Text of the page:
Ivory Coast's president tried to establish order in the days after the country's strongman was arrested, moving him to a secure location and assuring the public that looting and gunfire will cease, and life will soon return to normal.
President Alassane Ouattara said Laurent Gbagbo had been moved out of the Golf Hotel, where he was taken after his capture on Monday. He said Gbagbo will be kept in a villa and that his rights as a former head of state will be respected. A U.N. official said that its peacekeeping forces are providing personal security protection for Gbagbo.
"Gbagbo is in a residence under surveillance somewhere in Ivory Coast," Ouattara told reporters at the Golf Hotel.
The justice minister is preparing for possible prosecution of Gbagbo, he said, but gave no details.
"There will be charges (against Gbagbo) on a national level and an international level," he said. "Reconciliation cannot happen without justice."
The Hague-based International Criminal Court had no immediate comment on Ouattara's statement.
Ouattara also repeated his call against violence and asked fighters to put down their arms so that the country's biggest city, which has been on lockdown while battles raged over the last two weeks, could return to normal.
"We need to secure the country, notably Abidjan," he said. "It is important for the country to emerge from this crisis on top."
The scars of fighting were still evident everywhere on Wednesday as civilians ventured out from their houses for the first time, and cars began to tentatively circulate, many with white cloths tied to their radio antenna so that they wouldn't be mistaken for combatants.
Ouattara said he will settle into the presidential palace in the coming days, but that a swearing-in ceremony is not a priority and will take place at a later date. He said his priority is to provide security for Ivorians, to establish law and order and to get the country working. Many Ivorians went without food and water as fighting roiled the nation last week. An Associated Press reporter said that on the road from the port city of San Pedro to the central city of Gagnoa there was also no petrol available.
Teams of Red Cross workers combed the city for corpses, shoveling their charred remains off the pavement and stacking black body bags in hearses.
Gbagbo refused to cede power after losing a November election, leading to the standoff that plunged the West African nation into chaos and killed untold numbers of people. More than 1 million civilians fled their homes amid the fighting, which also completely shut down the economy of the cocoa-producing powerhouse.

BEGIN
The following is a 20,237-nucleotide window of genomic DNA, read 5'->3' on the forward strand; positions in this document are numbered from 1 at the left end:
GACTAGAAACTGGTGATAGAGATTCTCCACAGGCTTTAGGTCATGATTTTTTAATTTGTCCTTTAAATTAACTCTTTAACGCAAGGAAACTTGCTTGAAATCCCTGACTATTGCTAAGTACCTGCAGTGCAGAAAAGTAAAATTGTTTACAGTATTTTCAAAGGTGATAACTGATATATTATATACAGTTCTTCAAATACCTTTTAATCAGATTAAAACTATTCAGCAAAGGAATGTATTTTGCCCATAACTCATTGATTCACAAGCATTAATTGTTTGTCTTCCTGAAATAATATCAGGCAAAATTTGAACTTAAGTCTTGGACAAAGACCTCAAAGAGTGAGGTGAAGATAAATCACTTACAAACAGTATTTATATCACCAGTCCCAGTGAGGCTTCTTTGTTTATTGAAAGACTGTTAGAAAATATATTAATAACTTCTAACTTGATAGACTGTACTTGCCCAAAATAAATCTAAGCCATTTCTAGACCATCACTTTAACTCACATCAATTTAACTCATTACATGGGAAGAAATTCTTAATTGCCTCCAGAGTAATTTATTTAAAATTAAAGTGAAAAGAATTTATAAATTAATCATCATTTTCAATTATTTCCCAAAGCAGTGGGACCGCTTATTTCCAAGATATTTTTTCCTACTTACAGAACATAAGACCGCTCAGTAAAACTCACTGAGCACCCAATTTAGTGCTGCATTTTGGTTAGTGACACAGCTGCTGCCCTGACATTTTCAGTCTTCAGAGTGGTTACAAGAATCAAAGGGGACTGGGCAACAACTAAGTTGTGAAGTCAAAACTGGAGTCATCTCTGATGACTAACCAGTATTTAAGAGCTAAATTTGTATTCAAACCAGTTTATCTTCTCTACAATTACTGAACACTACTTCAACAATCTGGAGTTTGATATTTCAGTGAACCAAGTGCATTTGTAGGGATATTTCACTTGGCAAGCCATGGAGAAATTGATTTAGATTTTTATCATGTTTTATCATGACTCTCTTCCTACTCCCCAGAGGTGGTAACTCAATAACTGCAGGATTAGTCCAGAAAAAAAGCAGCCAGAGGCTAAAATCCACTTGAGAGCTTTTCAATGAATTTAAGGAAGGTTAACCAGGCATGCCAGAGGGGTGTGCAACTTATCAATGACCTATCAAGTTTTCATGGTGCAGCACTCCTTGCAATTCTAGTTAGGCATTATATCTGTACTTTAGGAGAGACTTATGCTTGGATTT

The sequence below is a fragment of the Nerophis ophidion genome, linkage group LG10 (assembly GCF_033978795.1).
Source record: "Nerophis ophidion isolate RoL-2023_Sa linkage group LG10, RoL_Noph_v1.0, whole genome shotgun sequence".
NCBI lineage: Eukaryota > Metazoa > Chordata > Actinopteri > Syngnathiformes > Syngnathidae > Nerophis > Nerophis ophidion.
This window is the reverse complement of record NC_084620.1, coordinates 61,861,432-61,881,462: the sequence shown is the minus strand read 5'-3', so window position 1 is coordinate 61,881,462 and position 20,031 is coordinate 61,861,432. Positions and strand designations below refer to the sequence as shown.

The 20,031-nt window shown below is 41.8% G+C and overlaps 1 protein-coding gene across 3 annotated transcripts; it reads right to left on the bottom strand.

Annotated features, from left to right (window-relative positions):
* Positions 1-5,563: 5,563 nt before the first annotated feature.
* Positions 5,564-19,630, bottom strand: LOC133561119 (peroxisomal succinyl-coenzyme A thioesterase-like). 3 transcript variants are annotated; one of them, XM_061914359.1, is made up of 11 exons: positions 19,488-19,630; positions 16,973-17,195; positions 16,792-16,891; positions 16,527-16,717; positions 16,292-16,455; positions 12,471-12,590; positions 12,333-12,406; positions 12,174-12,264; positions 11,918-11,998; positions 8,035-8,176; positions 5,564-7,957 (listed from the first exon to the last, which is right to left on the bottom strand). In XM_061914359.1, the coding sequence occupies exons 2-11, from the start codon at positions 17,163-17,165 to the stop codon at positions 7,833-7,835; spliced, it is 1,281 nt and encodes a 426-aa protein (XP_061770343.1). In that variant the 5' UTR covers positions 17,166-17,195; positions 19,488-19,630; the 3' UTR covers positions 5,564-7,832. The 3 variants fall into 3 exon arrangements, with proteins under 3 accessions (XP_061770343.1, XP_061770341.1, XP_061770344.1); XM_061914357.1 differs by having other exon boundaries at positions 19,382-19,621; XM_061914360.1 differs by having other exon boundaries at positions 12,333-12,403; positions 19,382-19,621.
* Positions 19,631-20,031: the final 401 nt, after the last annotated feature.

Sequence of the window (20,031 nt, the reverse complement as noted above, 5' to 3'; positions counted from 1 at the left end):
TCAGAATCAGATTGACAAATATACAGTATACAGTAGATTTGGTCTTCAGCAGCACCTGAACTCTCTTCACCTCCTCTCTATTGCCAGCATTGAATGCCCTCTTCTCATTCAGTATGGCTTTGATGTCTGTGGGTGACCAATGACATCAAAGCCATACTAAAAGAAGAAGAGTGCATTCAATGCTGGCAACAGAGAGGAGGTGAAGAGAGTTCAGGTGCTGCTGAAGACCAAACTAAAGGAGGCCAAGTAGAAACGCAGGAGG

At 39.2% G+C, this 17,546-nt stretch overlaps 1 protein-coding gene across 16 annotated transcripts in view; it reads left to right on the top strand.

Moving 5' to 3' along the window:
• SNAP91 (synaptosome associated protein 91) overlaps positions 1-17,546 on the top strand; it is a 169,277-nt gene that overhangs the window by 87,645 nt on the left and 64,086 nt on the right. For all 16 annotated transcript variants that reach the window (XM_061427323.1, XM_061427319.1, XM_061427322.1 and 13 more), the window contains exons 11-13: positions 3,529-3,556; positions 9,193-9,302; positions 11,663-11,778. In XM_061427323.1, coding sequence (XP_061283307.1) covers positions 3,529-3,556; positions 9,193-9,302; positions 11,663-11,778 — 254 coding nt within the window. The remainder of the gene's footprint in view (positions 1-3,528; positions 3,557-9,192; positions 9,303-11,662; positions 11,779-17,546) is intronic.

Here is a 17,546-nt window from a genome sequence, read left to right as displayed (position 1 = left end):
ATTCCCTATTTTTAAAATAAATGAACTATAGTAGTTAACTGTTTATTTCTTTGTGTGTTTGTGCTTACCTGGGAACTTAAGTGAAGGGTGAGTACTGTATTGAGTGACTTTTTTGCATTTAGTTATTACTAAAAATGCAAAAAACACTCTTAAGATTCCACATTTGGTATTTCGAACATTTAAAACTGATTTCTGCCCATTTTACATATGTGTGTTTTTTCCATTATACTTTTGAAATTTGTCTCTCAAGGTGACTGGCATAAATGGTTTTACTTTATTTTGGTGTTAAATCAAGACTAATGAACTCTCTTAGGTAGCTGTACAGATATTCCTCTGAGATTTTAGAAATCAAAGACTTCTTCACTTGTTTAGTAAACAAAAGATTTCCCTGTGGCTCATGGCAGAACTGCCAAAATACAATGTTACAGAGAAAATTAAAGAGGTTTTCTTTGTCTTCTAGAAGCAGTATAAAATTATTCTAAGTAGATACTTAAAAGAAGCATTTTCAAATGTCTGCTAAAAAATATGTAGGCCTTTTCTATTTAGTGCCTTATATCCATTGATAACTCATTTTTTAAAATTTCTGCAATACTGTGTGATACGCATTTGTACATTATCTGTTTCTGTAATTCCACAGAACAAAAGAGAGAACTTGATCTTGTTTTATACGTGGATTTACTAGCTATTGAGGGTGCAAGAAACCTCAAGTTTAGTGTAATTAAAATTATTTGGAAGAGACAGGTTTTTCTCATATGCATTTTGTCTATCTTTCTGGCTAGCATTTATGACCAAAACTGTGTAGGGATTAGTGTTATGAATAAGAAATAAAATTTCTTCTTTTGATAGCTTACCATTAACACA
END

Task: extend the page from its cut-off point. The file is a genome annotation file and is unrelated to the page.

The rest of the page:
U.N. peacekeeping chief Alain Le Roy said Wednesday that the United Nations provided transportation for Gbagbo and continues to provide personal security protection for him while he is in custody at Ouattara's request.
Speaking to reporters before a Security Council meeting about the West African country, Le Roy said fighting continued in Ivory Coast Wednesday, along with "quite a bit of looting."
Armed men in uniform ransacked a car dealership in the southern end of town on Wednesday afternoon, trying desperately to start the cars in the showroom, even though they didn't have keys.
Across town, a pro-Ouattara patrol arrested two men who were trying to siphon gas from the underground reservoir at a service station. Their commander lectured the prisoners, screaming that all looting has to stop immediately.
U.N. humanitarian chief Valerie Amos painted a bleak picture of daily life in Ivory Coast, with food scarce, entire neighborhoods without electricity, and many hospitals and schools closed.
"We need to act now," Amos said, appealing on nations to donate more money for humanitarian assistance to the West African county. "We must not let the people of Ivory Coast down."
Amnesty International on Wednesday called on the U.N. mission in Ivory Coast to protect displaced civilians who want to return to their villages but are afraid to do so.
"Thousands of people are hiding in the bush in life threatening conditions and without any proper food or sanitation. They need to be allowed to return to their homes," said Gaetan Mootoo, Amnesty's Ivory Coast researcher.
Amnesty said that scores of villages between the towns of Guiglo and Blolequin, 370 miles (600 kilometers) west of Abidjan, have been burnt or looted and most residents have fled because of fighting there in March.
Ouattara on Wednesday also said that an investigation would be opened into the mass killings.
Rights groups have accused pro-Gbagbo and pro-Ouattara fighters of killings hundreds since March. Reprisal killings erupted as Ouattara's fighters made a lightning assault to force Gbagbo from power. And despite Gbagbo's detention, suspected Gbagbo supporters are still being rounded up in cities and villages, especially in western Ivory Coast.
No one knows how many people have been killed. A week ago when the United Nations was reporting more than 400 deaths throughout the country, the International Federation of the Red Cross Society said thousands had been killed and wounded.
Philippe Bolopion, U.N. director for Human Rights Watch, said that "by recognizing the seriousness of allegations that armed groups, including the Forces republicaines (Republican Forces) loyal to Ouattara, were involved in the massacres in the West, and by pledging full accountability, the new Ivorian government is sending the right message to the Ivorian people and to the world."
He called on the international community to assist Ivory Coast's government so that they can launch credible investigations.
Associated Press writers Michelle Faul in Gagnoa, Angela Charlton in Paris and Anita Snow and Edith M. Lederer at the United Nations contributed to this report.